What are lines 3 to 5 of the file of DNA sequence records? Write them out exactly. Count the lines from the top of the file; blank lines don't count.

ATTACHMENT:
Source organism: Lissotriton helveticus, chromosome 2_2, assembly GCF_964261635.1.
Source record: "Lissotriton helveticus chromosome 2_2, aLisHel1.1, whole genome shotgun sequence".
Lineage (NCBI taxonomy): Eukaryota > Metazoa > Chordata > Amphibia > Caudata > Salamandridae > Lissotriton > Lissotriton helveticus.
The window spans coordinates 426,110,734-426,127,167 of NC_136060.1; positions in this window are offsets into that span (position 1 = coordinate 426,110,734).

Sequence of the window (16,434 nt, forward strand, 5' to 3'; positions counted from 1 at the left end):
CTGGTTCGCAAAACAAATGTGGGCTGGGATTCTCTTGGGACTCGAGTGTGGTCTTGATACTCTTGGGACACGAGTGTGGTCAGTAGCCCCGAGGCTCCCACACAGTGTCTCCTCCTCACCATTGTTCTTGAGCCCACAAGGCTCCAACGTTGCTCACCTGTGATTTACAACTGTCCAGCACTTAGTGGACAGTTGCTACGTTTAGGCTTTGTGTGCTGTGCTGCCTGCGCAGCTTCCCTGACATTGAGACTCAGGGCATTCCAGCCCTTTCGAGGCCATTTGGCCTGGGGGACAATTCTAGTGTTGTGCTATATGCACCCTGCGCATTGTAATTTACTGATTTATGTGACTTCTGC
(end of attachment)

Lineage (NCBI taxonomy): Eukaryota > Metazoa > Chordata > Amphibia > Caudata > Salamandridae > Lissotriton > Lissotriton helveticus.
The window spans coordinates 426,110,734-426,127,167 of NC_136060.1; positions in this window are offsets into that span (position 1 = coordinate 426,110,734).

Sequence of the window (16,434 nt, forward strand, 5' to 3'; positions counted from 1 at the left end):